I recently found that has become more and more worried, angry and discouraged after reading the news. However, I update the news app on my phone (my main camera today the shipping news) several times a day — like a rat, looking for another drop of sweet water. Like most people, I believe that the responsibilities of citizens in a democratic state is to be an informed person, but I fear that the constant flow of information exceeds our ability to complete his treatment. Regardless of political beliefs, we all agree that the news cycle can at times seem ruthless. So I threw myself into research and talked with experts about how we can all become more sophisticated consumers of news.
1. Determine the correct dose. Psychiatrist Katherine shear (M. Katherine Shear), Director of the Center for the study of complex types of pain (the Center for Complicated Grief) Columbia University (Columbia University), many people hear that they are under great impact of news. Politically saturated materials and the stories of human suffering can cause sadness, anger and even feelings of grief and loss, she says.
According to a study conducted in 2015, pam Ramsden (Ramsden Pam), which studies issues of psychological stability in Bradford University (University of Bradford) in England, 22% of subjects suffered from some symptoms of PTSD (including from fear or from faith in what the world is extremely dangerous), and it happened after watching a video in social networks from news programs with scenes of violence. In addition, their health deteriorated when more prolonged viewing of such videos. “We need to go there and feel the pain, then we will need to push it to the side,” says Shire. But if we are talking about an emotionally saturated the news, “you have to learn to determine their own dose.”
2. Read not only the headlines. Five or six words will never be able to convey the content of the whole article, but people regularly exchange news based on the headlines. To such conclusion gabelkov Maxim (Maksym Gabielkov) and Artie Ramachandran (Arthi Ramachandran) from Columbia University. Within one month they collected all messages on Twitter — including links using Bitly, reducing ‘ locator URL on a few major news stories, and then compare them with what has accumulated in the journal of the Bitly links.
After processing the collected data, these researchers came to the conclusion that the majority (59%) references were not used, and the articles themselves do not read. It is not surprising that social networks are awash with repetitive chatter. My friend Andrew was Devigal (Andrew DeVigal), Professor of journalism at the University of Oregon, offers a way to show your friends that you have shown your share of the effort. “When I share with someone a link, I am also sending a certain part of the content in order to make people understand why I react to it and why I want to talk about it”.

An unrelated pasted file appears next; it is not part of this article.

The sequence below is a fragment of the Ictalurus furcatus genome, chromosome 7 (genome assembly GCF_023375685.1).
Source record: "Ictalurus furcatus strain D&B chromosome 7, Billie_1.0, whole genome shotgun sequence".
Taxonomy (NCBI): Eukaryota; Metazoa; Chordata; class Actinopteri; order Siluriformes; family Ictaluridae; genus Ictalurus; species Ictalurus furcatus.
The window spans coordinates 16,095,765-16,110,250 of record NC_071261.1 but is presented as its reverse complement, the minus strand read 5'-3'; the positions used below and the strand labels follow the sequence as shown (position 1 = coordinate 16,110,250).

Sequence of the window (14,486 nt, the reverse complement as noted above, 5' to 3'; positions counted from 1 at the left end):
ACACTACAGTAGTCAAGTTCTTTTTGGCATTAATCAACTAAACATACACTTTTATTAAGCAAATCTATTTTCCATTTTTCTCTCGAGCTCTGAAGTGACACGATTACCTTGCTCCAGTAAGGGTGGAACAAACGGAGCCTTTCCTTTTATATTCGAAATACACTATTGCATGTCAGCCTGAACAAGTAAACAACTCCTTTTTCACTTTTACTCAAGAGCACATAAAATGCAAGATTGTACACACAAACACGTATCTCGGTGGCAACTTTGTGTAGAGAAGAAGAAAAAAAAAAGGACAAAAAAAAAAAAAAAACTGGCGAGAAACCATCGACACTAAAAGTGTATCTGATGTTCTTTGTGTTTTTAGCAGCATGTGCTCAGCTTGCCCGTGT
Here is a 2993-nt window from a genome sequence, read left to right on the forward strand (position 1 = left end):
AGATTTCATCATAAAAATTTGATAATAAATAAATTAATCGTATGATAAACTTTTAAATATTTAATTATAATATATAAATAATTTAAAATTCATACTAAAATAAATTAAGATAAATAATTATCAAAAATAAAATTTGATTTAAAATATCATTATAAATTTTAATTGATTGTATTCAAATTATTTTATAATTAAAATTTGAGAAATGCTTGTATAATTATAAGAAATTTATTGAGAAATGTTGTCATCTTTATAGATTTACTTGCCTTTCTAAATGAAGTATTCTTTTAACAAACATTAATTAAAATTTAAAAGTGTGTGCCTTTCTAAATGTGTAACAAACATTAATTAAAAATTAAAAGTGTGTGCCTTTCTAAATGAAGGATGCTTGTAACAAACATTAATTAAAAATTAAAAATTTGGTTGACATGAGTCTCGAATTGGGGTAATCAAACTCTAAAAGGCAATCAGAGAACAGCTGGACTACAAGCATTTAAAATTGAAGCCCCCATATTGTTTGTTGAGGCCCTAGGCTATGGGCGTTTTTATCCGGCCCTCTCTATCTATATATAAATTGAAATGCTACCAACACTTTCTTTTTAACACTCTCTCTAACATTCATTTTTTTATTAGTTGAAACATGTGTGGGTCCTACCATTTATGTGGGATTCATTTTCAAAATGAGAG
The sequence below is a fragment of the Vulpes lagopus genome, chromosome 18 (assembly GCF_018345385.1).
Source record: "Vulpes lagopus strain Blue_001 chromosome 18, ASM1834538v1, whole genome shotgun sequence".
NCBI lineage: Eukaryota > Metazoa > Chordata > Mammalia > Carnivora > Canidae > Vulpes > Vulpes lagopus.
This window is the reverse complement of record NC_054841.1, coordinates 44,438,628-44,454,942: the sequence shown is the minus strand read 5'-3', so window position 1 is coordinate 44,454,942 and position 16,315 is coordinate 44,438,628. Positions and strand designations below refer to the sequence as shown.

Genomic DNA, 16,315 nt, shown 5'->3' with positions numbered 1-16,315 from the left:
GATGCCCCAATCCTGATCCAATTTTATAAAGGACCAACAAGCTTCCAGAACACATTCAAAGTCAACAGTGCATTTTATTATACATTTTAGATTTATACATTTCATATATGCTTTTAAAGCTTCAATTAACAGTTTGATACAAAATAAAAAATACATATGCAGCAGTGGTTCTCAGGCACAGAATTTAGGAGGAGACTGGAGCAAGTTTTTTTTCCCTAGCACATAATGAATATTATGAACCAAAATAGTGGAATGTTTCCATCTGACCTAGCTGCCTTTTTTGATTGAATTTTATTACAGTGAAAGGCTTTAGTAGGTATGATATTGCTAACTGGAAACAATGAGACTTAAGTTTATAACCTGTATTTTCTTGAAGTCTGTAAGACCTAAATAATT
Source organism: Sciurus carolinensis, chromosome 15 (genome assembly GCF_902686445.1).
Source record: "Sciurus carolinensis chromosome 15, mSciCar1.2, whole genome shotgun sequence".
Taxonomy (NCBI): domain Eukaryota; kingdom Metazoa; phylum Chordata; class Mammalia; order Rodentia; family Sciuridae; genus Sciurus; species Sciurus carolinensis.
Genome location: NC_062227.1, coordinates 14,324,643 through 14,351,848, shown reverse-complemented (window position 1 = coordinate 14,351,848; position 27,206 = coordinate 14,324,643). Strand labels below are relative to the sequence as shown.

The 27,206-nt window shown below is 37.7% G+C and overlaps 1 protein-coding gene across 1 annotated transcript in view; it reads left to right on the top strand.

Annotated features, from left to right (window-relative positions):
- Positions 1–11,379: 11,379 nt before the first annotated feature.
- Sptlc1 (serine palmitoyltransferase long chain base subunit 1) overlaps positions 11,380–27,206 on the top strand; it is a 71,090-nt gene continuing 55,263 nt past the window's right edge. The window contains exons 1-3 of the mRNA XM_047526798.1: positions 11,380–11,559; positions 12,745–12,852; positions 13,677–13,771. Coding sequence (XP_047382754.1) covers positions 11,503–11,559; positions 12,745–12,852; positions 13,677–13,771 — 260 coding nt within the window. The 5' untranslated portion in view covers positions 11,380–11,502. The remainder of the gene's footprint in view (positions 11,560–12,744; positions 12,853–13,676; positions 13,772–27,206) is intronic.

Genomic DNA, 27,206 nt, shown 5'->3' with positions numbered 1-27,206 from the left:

3. Do yourself a fact check. 23% of people admit that they are sharing fake news on Facebook and this happened either by accident or was done intentionally. These data are contained in a study carried out in 2016 by the organization Pew Research Center. As a journalist I’m tempted to arrogantly tell all this to people who willingly remain ignorant. However, news ecosystem today is very congested and difficult, and I understand why the navigation today is associated with big problems. If there is any doubt, then we need to cross-check. Have devigal often refers to these resources as AllSides, FactCheck.org and Snopes, hoping to get a more complete picture and determine what is true and what is false, what is fact and what is opinion.
4. Make more variety in your news diet. In social networks we often communicate with similarly-minded friends, and so many of us are closed in the echo chamber, where most of the news we read or watch, just confirming what we already believe. Other aspects of our news diets are also not in order.
The study, conducted by Pew Research Center in 2014 a national scale, showed that supporters of the conservatives, unlike other ideological groups rely heavily on one source of information, on the Fox News channel in regard to political and governmental news. (A few details: 47% “traditional supporters of the conservatives” talking about the fact that most of the information they receive from the programs of Fox News channel; people with mixed political ideology are more focused on CNN and local news programs; and “consistent liberals” equally divide your attention between CNN, NPR radio station, cable TV station MSNBC and the New York Times newspaper).
News landscape, just as the world in General, is in constant motion. Organizations that for decades was considered a Bastion of reliable information, today the President of the United States regularly calls “biased” or “fake”, while some media, in fact, blur the distinction between reportage and attempts to attract the attention of the audience, based on opinion and not on facts. In this unprecedented time, I began to take responsibility for my own information, making it with one small step: I diversificarea my news app and include a variety of sources, including the Washington Post, Washington Times, Guardian, NPR radio and Fox News channel.
Such diverse views on current events help me to get an idea of what is really going on in the outside world — isn’t this function must be performed by the information?